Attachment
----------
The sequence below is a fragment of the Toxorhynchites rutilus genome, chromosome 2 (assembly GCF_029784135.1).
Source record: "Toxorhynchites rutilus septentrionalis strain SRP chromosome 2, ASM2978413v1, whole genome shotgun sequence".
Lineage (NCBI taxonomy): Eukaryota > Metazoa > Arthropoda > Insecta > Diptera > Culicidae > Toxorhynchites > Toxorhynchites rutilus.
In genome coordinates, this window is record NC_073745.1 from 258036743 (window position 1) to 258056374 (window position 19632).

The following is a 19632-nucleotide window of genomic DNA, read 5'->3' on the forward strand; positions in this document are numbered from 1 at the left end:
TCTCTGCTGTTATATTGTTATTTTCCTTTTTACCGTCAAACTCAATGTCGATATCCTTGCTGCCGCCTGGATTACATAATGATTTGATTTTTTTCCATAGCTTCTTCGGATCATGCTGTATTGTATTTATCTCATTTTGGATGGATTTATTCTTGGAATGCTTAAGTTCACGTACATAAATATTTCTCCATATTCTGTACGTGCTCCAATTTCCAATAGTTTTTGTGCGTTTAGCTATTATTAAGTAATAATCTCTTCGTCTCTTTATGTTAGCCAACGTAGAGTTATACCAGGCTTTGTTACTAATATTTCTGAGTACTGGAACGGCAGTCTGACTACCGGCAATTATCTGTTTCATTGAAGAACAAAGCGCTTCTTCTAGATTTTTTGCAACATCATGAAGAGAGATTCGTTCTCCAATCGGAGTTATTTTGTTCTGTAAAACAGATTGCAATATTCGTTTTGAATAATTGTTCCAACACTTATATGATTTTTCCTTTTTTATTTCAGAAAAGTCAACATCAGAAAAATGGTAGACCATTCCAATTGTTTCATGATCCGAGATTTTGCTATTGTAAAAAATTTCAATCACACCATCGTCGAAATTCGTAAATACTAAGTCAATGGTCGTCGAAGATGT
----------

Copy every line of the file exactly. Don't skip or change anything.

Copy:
The sequence below is a fragment of the Toxorhynchites rutilus genome, chromosome 2 (assembly GCF_029784135.1).
Source record: "Toxorhynchites rutilus septentrionalis strain SRP chromosome 2, ASM2978413v1, whole genome shotgun sequence".
Lineage (NCBI taxonomy): Eukaryota > Metazoa > Arthropoda > Insecta > Diptera > Culicidae > Toxorhynchites > Toxorhynchites rutilus.
In genome coordinates, this window is record NC_073745.1 from 258036743 (window position 1) to 258056374 (window position 19632).

The following is a 19632-nucleotide window of genomic DNA, read 5'->3' on the forward strand; positions in this document are numbered from 1 at the left end:
TCTCTGCTGTTATATTGTTATTTTCCTTTTTACCGTCAAACTCAATGTCGATATCCTTGCTGCCGCCTGGATTACATAATGATTTGATTTTTTTCCATAGCTTCTTCGGATCATGCTGTATTGTATTTATCTCATTTTGGATGGATTTATTCTTGGAATGCTTAAGTTCACGTACATAAATATTTCTCCATATTCTGTACGTGCTCCAATTTCCAATAGTTTTTGTGCGTTTAGCTATTATTAAGTAATAATCTCTTCGTCTCTTTATGTTAGCCAACGTAGAGTTATACCAGGCTTTGTTACTAATATTTCTGAGTACTGGAACGGCAGTCTGACTACCGGCAATTATCTGTTTCATTGAAGAACAAAGCGCTTCTTCTAGATTTTTTGCAACATCATGAAGAGAGATTCGTTCTCCAATCGGAGTTATTTTGTTCTGTAAAACAGATTGCAATATTCGTTTTGAATAATTGTTCCAACACTTATATGATTTTTCCTTTTTTATTTCAGAAAAGTCAACATCAGAAAAATGGTAGACCATTCCAATTGTTTCATGATCCGAGATTTTGCTATTGTAAAAAATTTCAATCACACCATCGTCGAAATTCGTAAATACTAAGTCAATGGTCGTCGAAGATGT